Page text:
The good news is the U.S economy should provide fundamental support and stability, but it’s going to be a bouncier market, a little noisier, more turbulent perhaps than we’ve seen in the last couple years, says Dirk Hofschire, senior vice president of Asset Allocation Research. He explains why, and also discusses what it might mean for the markets and investors, in his monthly market update with Lars Schuster, institutional portfolio manager for Strategic Advisers, Inc., a Fidelity Investments company.
Schuster: We've seen a bit more softening in economic data. Is this a worsening trend?
Hofschire: That is the million-dollar question. Is this the beginning of a new trend or is it a weather-related issue? I think it’s going to come down on the side of this being mostly weather related. There have also been some seasonal adjustments, which makes it hard at this time of year to figure it out. I think the underlying trend is still solid, and one of the reasons is that I don't see any fundamental changes to the midcycle underpinnings that I’ve been talking about for the last several months.
So I’m focusing less on the noisy data that's been moving back and forth the past few weeks, and more on leading economic indicators. The consumer— the biggest driver of the U.S. economy— remains stable. I think one of the reasons is that the employment market is continuing to improve. Payroll numbers have been somewhat disappointing, but leading indicators like consumer confidence in jobs and small-business intentions to hire are still going up, so I think unemployment’s coming down. Put that together with low inflation and real wage growth, and there is a good outlook.
Looking at some sectors like housing and business investment, the numbers have been relatively noisy. But I think the supply-demand fundamentals and housing are still fairly balanced. Business investment profits are strong and there’s less policy and fiscal uncertainty than we've had in years past. Put this all together and I think the U.S. is still in a solid trend. We’re going to see a weaker first quarter as a result of the weather, but it's still a self-sustaining midcycle expansion.
Schuster: It continues to be a challenging environment for emerging markets. What are you seeing?
Hofschire: It is really a contrast to where we are in the U.S. Emerging-market economies in general are more in the late-cycle stage of the business cycle. In the late cycle, you tend to get tightening of credit conditions, deteriorating profits, and some overcapacity—built-up inventories—and other things in the economy that need to be worked off. I see this in many different economies. I see it in China, the largest emerging market, which has had a huge credit buildup over the past several years and has a lot of excess capacity in areas like real estate. Put this together with political risks and uncertainty in some of these countries—the monetary tightening that’s going on as some of their currencies come under pressure—and this poses challenges for many emerging economies from a cyclical standpoint. It doesn't mean an all-out crisis, nor does it mean a risk-off environment for the whole world, but it is a more challenging cyclical place for emerging markets.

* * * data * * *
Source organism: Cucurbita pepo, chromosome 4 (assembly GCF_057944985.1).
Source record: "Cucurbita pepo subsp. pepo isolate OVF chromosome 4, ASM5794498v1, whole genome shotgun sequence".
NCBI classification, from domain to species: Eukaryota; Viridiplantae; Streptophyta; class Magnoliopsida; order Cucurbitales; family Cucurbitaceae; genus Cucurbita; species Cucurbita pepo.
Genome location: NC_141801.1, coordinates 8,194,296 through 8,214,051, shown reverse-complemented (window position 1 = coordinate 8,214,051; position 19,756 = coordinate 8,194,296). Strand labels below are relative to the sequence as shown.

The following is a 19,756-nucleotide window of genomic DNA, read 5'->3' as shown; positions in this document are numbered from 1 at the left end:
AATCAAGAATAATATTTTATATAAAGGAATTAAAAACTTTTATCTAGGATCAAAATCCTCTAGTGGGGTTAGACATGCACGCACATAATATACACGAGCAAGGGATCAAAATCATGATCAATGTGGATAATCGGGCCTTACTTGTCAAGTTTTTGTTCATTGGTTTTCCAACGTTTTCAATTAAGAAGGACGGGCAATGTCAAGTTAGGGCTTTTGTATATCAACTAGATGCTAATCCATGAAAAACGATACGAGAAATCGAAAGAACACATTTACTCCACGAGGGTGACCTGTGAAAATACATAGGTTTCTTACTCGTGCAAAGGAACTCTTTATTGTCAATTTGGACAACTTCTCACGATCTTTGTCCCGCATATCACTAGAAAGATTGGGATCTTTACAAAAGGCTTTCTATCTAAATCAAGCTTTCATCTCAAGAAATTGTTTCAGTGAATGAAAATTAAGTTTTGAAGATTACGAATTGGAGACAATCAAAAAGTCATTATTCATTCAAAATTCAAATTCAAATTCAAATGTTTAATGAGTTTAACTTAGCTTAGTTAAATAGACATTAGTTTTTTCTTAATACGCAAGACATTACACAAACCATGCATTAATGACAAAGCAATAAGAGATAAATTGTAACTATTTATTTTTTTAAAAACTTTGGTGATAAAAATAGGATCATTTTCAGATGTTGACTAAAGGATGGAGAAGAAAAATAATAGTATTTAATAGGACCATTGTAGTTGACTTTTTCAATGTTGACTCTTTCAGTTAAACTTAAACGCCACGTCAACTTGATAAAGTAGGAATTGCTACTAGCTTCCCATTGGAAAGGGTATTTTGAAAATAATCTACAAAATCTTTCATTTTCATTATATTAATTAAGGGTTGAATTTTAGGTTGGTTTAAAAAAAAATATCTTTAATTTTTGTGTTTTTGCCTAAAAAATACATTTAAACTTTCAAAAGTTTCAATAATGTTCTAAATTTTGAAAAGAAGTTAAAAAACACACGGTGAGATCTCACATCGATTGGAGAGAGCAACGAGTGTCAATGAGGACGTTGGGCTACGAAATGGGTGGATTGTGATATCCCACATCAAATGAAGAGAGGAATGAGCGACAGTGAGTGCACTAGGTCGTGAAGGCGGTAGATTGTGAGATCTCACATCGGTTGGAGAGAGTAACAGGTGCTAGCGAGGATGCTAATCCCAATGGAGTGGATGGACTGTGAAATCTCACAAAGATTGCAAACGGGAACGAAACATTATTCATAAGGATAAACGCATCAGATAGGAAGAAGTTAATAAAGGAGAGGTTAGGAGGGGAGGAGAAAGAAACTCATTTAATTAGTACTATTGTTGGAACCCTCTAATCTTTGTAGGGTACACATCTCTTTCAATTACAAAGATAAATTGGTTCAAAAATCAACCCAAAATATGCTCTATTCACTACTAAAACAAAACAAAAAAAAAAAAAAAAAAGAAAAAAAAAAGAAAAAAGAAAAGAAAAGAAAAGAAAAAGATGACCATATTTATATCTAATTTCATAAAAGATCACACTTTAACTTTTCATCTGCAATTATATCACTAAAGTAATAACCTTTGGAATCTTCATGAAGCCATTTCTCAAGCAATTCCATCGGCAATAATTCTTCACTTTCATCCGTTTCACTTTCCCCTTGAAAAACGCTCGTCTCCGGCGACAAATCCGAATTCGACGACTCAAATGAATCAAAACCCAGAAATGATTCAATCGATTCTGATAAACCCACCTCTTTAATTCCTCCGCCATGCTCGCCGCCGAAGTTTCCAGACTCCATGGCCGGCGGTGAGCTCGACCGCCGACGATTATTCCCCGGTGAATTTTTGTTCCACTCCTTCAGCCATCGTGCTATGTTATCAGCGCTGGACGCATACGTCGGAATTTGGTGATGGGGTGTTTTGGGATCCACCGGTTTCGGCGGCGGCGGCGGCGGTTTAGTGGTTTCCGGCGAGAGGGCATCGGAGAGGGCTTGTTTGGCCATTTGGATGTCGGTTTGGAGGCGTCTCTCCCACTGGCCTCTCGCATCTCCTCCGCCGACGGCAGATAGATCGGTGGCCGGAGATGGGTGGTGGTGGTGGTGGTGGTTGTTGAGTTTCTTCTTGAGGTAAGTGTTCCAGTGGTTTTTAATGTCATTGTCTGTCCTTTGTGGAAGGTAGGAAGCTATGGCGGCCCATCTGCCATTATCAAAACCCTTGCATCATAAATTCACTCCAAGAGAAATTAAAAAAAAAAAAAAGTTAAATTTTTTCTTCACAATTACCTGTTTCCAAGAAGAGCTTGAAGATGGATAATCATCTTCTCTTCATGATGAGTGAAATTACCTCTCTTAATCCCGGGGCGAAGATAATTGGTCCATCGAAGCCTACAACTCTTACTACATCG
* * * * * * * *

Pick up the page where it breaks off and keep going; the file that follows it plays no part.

Schuster: What's your outlook for the stock market the next few months?
Hofschire: As we started the year, my thesis was that it is going to be a more volatile year than last year. In 2013, risk markets—especially in the U.S.—rose fairly steadily without a lot of volatility. We’ve already seen quite a bit of volatility right out of the gates in January. February was somewhat calm, but now Ukraine and Russia are in the news and we’re seeing more volatility again. Volatility is going to be my expectation over the next few months. In part, because we've had several years of asset price increases. There's more good news priced into these markets now than there had been in the past. There are also catalysts from slower liquidity growth out of the Federal Reserve, China's imbalances, and the political risk we’re seeing in Eastern Europe and other places, which have the potential to unsettle markets. The good news is that the U.S. economy hasn't changed and should still provide some fundamental support and some stability for markets, but it’s going to be a bouncier market, a little noisier, more turbulence perhaps than we’ve seen in the past few years.
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